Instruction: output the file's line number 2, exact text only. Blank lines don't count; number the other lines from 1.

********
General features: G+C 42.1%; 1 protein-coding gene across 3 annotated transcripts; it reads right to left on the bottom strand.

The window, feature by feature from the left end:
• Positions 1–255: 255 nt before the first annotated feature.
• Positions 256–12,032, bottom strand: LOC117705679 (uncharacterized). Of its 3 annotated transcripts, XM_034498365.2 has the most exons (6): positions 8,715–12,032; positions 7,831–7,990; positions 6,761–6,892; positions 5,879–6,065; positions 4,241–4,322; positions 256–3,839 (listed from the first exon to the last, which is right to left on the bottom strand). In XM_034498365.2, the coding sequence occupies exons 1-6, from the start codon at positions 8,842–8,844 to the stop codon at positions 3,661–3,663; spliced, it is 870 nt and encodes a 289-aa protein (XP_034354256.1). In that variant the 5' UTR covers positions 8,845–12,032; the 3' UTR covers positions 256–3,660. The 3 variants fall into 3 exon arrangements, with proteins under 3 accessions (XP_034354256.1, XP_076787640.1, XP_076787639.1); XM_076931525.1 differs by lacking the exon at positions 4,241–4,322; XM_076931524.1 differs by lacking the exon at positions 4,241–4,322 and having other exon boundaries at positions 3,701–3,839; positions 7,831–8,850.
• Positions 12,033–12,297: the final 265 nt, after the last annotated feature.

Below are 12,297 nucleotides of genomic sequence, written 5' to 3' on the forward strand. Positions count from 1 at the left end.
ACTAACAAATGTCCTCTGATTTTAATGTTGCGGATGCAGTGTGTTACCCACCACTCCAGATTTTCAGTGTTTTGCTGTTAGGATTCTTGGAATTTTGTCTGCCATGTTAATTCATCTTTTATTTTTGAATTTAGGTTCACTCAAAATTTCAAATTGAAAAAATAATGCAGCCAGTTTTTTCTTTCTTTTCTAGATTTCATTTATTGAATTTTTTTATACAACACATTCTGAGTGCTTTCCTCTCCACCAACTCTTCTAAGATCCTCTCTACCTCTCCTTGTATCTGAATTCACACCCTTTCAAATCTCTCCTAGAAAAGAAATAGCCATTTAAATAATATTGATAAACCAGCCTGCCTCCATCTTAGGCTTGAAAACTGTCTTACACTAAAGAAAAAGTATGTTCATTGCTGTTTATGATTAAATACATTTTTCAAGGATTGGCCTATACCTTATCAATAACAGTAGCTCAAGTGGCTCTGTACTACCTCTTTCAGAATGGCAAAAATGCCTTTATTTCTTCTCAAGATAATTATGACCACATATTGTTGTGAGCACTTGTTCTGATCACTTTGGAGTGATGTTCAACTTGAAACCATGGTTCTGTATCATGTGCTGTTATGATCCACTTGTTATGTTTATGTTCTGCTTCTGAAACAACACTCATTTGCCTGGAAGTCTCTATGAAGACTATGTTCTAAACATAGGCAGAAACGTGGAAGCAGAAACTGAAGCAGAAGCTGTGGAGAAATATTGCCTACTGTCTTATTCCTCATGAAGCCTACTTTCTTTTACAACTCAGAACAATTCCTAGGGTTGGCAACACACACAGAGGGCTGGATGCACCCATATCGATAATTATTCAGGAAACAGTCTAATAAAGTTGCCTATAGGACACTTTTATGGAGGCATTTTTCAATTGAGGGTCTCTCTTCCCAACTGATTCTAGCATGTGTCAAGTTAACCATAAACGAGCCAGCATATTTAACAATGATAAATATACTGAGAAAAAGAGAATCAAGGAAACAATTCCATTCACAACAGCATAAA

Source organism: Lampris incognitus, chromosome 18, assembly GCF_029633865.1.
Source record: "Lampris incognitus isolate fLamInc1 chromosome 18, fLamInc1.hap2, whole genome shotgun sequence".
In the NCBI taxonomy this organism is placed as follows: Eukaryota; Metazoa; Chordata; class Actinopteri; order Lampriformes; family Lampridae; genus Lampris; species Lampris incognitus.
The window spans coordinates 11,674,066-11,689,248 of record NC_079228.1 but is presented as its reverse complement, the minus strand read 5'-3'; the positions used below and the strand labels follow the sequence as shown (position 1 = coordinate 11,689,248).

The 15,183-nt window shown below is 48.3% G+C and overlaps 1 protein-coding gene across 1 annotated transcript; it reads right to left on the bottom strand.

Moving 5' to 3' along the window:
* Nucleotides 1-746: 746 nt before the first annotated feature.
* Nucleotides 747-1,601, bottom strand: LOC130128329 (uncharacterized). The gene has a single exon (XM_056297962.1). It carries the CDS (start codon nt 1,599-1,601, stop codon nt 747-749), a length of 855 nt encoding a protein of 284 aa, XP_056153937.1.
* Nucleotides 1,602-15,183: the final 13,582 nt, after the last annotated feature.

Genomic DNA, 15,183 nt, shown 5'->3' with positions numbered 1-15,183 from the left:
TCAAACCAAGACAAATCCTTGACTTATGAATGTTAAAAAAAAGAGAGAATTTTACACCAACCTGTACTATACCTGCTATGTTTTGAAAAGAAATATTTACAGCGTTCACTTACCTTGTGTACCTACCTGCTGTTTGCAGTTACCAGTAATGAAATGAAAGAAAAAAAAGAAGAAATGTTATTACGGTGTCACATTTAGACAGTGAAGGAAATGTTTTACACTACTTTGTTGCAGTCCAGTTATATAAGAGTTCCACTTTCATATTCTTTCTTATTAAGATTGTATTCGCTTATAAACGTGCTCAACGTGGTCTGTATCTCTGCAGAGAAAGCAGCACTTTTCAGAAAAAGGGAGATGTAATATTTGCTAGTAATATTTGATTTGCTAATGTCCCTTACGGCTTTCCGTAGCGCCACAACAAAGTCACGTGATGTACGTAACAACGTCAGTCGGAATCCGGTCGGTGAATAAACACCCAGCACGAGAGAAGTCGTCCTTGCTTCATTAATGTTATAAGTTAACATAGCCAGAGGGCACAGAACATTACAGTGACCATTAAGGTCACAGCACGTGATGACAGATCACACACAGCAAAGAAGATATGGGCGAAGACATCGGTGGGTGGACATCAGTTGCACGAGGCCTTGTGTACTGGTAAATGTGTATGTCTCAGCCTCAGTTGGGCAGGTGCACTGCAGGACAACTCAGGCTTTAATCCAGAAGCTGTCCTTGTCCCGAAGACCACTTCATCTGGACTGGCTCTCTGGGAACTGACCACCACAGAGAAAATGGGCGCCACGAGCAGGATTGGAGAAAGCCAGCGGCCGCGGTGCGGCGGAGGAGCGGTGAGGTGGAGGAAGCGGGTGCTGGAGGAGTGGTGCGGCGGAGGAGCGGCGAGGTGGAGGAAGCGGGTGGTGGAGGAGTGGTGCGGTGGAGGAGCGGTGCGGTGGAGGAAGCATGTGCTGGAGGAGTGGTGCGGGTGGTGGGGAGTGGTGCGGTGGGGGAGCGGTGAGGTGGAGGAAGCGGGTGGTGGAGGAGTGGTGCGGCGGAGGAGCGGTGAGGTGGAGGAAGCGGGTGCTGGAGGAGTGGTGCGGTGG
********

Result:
The window, feature by feature from the left end: